Over a million people in the UK are currently caring for someone with cancer at any one time. This statistic may be shocking and it is still increasing, although some of the figures are more positive. The proportion of people who survive cancer is also gradually increasing, and we have millions more people in the country right now who have survived the disease. However, the point where these groups of people interact is still somewhat blurred with uncertainty, and despite our improving methods for battling cancer, many people still don’t have access to the help they need, whether they are patients or carers.
A major factor involved with this problem is that the social side of cancer care is so often overlooked. From the moment someone is diagnosed, their needs quickly become complex and this goes far beyond immediate medical needs. Someone coping with a diagnosis will mostly likely need a lot of emotional support, but identifying this need (and offering a solution if there is not a simple one to hand) may not be easy for a professional, let alone friends and family members who don’t even consider themselves carers. Continue reading The social side of cancer care
Looking after vulnerable people is really the main focus of anyone who runs a care home or any kind of residential health facility. Whether people in your care are suffering with mental health conditions, disabilities or age-related problems, there is a lot of responsibility involved with choosing a trusted medical supplier to ensure you have the supplies and facilities to provide good care.
People in care homes are often more vulnerable to infections and may require specialised medical equipment to help deal with a variety of problems, both for long term conditions and for emergencies. For this reason, it’s essential to consider how your medical equipment supplier can provide you with the capacity to deal with all of the following issues on a day-to-day basis. Continue reading Choosing A Trusted Medical Supplier For A Care Home
Mental health care is an issue that has only recently been given wider coverage in mainstream media, and given a higher priority by governments and health services in countries like the UK. “For around 1 in 5 people, mental health issues can pose a significant problem at some point in life and can create difficult situations that are hard to get out of without help,” says Peter, Managing Director of Swinburne Housing, a residential mental health care rehab in Derbyshire. “For example, thousands of people struggle to get long term employment due to mental illness without support and guidance from professionals.”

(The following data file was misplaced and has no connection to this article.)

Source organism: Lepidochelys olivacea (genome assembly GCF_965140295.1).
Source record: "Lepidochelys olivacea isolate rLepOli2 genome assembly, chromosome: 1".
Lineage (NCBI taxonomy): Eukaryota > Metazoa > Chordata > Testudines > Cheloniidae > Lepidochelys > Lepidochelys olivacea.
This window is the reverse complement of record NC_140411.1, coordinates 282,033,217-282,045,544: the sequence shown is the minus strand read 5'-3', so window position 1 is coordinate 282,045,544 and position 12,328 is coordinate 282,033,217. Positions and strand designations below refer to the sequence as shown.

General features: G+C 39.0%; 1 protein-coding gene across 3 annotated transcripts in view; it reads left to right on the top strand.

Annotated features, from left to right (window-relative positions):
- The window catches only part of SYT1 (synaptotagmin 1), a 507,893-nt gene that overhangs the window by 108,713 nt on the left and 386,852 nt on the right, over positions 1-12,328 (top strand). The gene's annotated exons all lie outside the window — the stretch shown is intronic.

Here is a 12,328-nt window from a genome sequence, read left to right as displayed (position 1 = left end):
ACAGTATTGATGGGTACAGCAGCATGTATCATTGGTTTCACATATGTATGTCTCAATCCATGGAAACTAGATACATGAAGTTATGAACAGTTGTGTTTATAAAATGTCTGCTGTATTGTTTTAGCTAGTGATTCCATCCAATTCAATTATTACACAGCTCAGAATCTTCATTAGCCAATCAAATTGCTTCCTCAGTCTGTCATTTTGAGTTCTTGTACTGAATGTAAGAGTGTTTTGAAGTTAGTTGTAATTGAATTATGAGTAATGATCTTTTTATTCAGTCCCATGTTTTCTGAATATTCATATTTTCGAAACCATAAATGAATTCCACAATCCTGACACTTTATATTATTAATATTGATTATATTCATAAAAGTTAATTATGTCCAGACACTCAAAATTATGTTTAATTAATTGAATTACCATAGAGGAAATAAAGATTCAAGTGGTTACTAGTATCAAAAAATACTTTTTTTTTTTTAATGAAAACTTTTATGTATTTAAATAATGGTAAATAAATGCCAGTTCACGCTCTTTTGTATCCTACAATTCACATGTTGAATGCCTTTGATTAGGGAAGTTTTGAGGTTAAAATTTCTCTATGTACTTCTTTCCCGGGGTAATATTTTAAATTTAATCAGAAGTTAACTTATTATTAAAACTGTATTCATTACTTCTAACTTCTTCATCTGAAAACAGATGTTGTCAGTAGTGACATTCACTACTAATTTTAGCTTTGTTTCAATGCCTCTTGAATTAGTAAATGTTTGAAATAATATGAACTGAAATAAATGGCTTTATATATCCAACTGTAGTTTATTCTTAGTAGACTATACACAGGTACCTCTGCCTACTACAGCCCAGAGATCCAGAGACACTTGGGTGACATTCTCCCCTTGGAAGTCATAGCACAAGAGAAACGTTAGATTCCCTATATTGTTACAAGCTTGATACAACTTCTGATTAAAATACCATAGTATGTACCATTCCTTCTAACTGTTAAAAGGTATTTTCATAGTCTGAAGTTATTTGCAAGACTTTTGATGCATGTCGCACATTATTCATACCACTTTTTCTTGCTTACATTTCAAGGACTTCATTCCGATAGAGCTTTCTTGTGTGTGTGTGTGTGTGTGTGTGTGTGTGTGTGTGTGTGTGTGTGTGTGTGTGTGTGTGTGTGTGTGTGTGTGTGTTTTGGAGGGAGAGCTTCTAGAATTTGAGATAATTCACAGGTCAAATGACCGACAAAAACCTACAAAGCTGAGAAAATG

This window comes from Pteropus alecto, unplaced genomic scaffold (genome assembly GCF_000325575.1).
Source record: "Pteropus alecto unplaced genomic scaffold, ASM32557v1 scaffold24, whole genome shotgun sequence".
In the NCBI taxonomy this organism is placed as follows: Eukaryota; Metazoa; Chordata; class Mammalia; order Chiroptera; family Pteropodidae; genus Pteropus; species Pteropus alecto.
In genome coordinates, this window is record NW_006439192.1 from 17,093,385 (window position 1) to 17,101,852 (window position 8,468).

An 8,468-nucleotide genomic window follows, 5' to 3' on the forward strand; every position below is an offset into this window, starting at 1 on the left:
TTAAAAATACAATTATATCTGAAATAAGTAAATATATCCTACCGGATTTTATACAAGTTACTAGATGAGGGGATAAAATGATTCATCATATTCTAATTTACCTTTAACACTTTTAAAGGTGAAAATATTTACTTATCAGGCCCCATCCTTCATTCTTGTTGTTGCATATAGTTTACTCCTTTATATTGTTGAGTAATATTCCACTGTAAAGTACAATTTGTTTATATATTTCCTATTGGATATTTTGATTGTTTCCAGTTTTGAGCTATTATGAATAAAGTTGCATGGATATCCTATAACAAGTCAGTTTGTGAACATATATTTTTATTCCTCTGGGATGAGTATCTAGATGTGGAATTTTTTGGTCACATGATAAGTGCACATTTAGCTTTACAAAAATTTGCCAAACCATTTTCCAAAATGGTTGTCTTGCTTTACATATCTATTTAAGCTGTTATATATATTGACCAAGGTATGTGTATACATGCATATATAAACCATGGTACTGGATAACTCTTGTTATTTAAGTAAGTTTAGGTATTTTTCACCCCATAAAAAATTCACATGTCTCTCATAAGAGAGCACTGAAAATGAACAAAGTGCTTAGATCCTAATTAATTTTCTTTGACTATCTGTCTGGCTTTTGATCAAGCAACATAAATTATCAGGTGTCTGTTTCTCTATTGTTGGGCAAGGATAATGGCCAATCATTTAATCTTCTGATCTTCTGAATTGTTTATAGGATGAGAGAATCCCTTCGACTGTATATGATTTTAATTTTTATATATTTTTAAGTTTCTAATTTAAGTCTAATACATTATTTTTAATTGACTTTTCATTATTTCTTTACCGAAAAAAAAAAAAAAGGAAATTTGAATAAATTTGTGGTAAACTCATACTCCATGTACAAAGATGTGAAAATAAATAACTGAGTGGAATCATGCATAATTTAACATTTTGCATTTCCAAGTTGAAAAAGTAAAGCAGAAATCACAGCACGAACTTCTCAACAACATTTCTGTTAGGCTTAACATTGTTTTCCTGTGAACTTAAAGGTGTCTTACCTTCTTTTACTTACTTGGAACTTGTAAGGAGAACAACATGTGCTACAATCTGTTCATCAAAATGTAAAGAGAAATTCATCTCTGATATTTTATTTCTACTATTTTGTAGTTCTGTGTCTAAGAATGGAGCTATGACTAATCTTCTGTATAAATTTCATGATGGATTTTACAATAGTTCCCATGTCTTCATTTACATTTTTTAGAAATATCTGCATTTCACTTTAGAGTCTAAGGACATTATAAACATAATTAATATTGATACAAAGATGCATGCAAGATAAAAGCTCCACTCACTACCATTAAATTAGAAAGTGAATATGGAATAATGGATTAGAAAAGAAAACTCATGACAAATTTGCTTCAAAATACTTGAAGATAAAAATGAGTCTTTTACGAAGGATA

One possible solution is residential mental health care, which is a broad term including any organisation that offers services and assistance for people with mental health issues in a residential setting. This might mean service users are able to move into accommodation with 24/7 support around them, or alternatively work with service providers on independent living solutions, with regular visits to get the help they require. Continue reading How residential mental health care works
As care home specialists we focus on a number of very different areas within the sector, including residential services designed to help with mental health problems, as well as homes for the elderly or other rehabilitation facilities. One thing that is common across the board is that funding tends to be tight, but a lack of understanding and awareness has meant mental health lagged even further behind for many years.
Recently the UK government has made it clear that mental health care is an area that improvements need to be made in. For the first time, the extent to which people are being affected by mental health issues is being recognised more clearly. For example, in any given year up to a quarter of people in the UK could be affected by a diagnosable mental health problem. Recent research also found that less than half of these people are in employment, a significantly lower percentage than the general population and even people suffering with other serious illnesses like cancer and diabetes. Residential care services for people suffering with mental health issues tend to focus on assisting with this, as finding a job has long been established as a positive influence for many people in their rehabilitation, and something many people struggle to achieve without support. Continue reading UK government provides extra £1 billion for mental health